I think I'd just prefer to read a poem. Or write another poem. Which is exactly what I am going to go do. It will not be about stones.

(Many thanks to Robin for continuing to show the way through technology and art and education. )


Workshops, Writings, Booksales, & more! 

(Most of these are open to the public. *NP if not public)

June 2 - First Friday in Canton, 5-9 p.m.
My book of poems and essays about the Spanish artist Maria Blanchard, Woman with a Fan goes on sale in the Canton Museum of Art Gift shop. The Canton Museum of Art is free on First Fridays. Come on downtown and see me in the museum 5:00 -7:00 and visit all the neat activities for this month's theme, "Chalk the Walk," in the museum and out on the street.

June 3 - Street Poetry Project in Cleveland,  5-7 p.m.
 I will be joining the "Free Poetry Project" to write poems on request using typewriters. The brain child of Geoff Polk, I will join him and Cherie Bullock to fill pages with poetry on demand for a private gala fundraiser for the Cleveland Borderlight (Fringe) August 3-5 Festival. The Chicago version of our event is "Poems While You Wait," by Kathleen Rooney, et. al. Read about them here.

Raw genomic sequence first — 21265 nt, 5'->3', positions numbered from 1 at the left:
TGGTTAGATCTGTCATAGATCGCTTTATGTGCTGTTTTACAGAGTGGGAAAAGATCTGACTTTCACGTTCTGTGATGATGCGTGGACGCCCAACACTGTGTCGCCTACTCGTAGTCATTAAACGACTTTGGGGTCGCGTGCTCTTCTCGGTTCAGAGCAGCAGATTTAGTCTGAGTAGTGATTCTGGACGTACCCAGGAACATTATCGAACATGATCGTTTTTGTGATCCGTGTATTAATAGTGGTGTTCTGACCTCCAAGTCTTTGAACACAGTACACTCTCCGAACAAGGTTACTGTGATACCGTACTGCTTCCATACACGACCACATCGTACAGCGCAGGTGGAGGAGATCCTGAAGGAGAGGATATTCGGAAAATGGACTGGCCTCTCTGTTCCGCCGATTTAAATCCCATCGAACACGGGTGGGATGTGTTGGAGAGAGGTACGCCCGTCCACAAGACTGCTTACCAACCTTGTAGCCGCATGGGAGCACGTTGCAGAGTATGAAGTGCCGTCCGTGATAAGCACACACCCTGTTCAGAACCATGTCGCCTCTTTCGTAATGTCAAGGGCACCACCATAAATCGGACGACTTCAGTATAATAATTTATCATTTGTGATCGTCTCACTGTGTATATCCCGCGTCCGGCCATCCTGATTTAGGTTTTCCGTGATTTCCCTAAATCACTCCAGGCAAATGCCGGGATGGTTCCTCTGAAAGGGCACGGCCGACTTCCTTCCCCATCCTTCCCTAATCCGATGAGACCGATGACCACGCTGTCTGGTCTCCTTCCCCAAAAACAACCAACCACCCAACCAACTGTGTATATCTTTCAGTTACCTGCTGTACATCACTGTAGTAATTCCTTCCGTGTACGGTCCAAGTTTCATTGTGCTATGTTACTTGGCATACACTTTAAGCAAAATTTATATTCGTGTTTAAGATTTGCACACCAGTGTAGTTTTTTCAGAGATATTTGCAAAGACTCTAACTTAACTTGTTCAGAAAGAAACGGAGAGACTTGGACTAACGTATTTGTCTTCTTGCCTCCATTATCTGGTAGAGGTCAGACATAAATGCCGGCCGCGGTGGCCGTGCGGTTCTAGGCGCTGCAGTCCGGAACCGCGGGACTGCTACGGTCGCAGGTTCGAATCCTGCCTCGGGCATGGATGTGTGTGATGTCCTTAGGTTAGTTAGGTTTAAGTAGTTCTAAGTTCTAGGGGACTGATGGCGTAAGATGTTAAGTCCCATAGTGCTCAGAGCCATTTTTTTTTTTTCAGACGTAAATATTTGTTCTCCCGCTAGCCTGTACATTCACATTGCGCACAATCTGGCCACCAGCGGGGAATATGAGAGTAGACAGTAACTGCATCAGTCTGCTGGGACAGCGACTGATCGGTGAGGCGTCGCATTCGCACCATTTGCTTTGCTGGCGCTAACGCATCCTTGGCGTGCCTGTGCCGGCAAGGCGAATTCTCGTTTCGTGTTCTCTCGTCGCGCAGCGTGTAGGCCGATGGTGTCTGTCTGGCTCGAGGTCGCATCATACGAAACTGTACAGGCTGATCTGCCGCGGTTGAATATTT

Along with my neighbor, Vance Voyles, author of Soldier's Heart and other works, I'll be selling and signing my books, including Prison Terms, about my 18 years in medium security, and Woman with a Fan, about Spanish Painter, Maria Blanchard. At Hartwick Park, on the 13th Street, between Perry H.S. and Edison Middle School. Bring a picnic!

*NP July 5 & 26 - Creative Writing Workshop for families
The Canton City Schools are sponsoring arts workshops for homeless families, and I am excited to be a part of this activity, leading  participants in making "Cut-Out" poems and "Color-Out" poems. 


 Woman with a Fan, Link to Kaleidoscope

Kaleidoscope Magazine,  a journal "exploring the experience of disability through Literature and the Fine Arts," published my first poem about Maria Blanchard in 2009, and now they have published a three page review on the book in a wonderful layout with several photos of Blanchard's work. 

I invite you to read the whole wonderful issue and to find the review on page 66 (65 on TOC) here: Summer Fall Online 2022

I am grateful to the thoughtful reviewer, Sandra J. Lindlow, whom I do not know at all but I  you can find more about her, including the poem, "If Your Clothes Catch Light" at the link on her name. She has nine poetry collections, most recently, Chasing Wild Grief and a recent scholarly book on the Nigerian-American writer, Nnedi Okorafor: Magic, Myth, Morality and the Future 
coming out this fall.